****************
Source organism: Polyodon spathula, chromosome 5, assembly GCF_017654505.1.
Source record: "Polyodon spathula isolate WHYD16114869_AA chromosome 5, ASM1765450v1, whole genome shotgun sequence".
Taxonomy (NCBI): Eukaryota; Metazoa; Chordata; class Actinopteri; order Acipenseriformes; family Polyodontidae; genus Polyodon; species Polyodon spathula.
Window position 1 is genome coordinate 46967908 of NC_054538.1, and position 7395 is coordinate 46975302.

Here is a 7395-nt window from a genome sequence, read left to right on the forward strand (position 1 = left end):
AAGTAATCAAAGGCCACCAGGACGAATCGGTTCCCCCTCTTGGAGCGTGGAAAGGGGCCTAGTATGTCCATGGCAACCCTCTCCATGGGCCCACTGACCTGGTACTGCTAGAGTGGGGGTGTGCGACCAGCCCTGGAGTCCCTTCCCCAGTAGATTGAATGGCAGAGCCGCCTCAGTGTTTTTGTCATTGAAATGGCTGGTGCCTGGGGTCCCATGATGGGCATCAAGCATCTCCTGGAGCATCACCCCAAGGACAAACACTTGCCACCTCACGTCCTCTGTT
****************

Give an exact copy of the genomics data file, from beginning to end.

Source organism: Polyodon spathula, chromosome 5, assembly GCF_017654505.1.
Source record: "Polyodon spathula isolate WHYD16114869_AA chromosome 5, ASM1765450v1, whole genome shotgun sequence".
Taxonomy (NCBI): Eukaryota; Metazoa; Chordata; class Actinopteri; order Acipenseriformes; family Polyodontidae; genus Polyodon; species Polyodon spathula.
Window position 1 is genome coordinate 46967908 of NC_054538.1, and position 7395 is coordinate 46975302.

Here is a 7395-nt window from a genome sequence, read left to right on the forward strand (position 1 = left end):
AAGTAATCAAAGGCCACCAGGACGAATCGGTTCCCCCTCTTGGAGCGTGGAAAGGGGCCTAGTATGTCCATGGCAACCCTCTCCATGGGCCCACTGACCTGGTACTGCTAGAGTGGGGGTGTGCGACCAGCCCTGGAGTCCCTTCCCCAGTAGATTGAATGGCAGAGCCGCCTCAGTGTTTTTGTCATTGAAATGGCTGGTGCCTGGGGTCCCATGATGGGCATCAAGCATCTCCTGGAGCATCACCCCAAGGACAAACACTTGCCACCTCACGTCCTCTGTT